Carrie Billy’s personal story in this issue addresses self-esteem. Billy describes children without hope for a bright future. Surrounded by hopeless adults, they come to believe their destiny lies in the gutter. For too many children, the schools exacerbate instead of healing this wound. Too often, the Indian child becomes “dumber” in his or her own eyes at school. Billy says children don’t see people who look like them at the head of the classroom. The public schools on the Sisseton Wahpeton Reservation in South Dakota, for example, employ no American Indian teachers despite 1,200 Dakota Indian students. Nor do Indian students see their own, contemporary people’s accomplishments in their textbooks. They read about Indians only in the past tense, if at all–as people who once hunted buffalo on the plains.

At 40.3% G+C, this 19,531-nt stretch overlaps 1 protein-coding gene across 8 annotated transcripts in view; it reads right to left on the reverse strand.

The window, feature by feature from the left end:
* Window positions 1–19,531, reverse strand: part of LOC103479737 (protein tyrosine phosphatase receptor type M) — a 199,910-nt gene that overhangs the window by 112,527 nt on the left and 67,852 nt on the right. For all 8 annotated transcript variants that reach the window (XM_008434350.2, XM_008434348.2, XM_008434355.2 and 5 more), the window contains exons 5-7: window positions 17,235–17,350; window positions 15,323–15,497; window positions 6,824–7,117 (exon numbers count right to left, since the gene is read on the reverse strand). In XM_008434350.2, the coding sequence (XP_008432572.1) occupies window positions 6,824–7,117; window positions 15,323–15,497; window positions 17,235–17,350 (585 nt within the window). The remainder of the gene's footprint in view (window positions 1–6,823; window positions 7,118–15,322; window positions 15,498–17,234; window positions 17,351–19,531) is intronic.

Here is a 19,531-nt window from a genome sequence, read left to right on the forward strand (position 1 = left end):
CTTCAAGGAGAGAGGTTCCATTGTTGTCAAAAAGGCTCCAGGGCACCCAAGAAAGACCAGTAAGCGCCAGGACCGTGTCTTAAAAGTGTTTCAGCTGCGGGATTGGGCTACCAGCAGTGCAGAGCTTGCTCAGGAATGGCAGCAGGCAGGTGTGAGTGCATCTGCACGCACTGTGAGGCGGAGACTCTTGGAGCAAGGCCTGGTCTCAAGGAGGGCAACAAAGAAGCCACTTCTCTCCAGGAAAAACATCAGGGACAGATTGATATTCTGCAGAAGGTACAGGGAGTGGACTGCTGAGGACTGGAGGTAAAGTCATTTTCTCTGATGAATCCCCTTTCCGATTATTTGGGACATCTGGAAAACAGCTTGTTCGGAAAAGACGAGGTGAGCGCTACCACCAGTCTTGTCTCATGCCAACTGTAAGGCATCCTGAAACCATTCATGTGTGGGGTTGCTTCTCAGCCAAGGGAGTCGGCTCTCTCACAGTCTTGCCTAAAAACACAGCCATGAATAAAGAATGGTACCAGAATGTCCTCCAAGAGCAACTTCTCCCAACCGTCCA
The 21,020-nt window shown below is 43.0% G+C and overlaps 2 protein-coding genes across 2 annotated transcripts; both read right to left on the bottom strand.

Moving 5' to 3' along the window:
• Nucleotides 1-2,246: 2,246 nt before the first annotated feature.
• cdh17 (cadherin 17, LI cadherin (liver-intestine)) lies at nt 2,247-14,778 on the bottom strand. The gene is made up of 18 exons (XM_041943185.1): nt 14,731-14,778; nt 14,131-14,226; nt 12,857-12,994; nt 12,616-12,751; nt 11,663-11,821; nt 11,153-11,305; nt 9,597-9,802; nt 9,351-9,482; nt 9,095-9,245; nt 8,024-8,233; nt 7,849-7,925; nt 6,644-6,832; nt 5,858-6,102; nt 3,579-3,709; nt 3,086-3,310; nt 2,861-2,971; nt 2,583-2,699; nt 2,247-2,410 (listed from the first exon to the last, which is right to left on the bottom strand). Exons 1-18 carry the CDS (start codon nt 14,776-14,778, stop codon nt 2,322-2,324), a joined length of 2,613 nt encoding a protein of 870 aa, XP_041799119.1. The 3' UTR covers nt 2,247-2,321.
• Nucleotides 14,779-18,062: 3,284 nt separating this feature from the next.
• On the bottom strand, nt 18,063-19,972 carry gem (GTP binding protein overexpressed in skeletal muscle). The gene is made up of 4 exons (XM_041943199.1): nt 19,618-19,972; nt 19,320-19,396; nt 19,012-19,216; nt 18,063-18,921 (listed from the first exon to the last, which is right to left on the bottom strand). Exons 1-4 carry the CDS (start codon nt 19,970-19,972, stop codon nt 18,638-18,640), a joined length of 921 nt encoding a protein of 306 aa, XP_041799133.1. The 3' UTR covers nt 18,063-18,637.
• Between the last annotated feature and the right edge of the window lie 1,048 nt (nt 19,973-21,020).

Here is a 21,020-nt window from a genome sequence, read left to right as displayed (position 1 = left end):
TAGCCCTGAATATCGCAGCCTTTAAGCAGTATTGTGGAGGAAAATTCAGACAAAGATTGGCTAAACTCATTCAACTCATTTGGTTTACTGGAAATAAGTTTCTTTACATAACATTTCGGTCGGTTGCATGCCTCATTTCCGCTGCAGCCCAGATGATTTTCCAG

Some teachers arrive with an agenda, the agenda of Indian education for hundreds of years–trying to transform the children into white people. Well-meaning teachers often don’t stay long enough to get to know the students. More than one-third leave each year. The reservation is not home to these teachers, and they feel overwhelmed by the problems and the differences.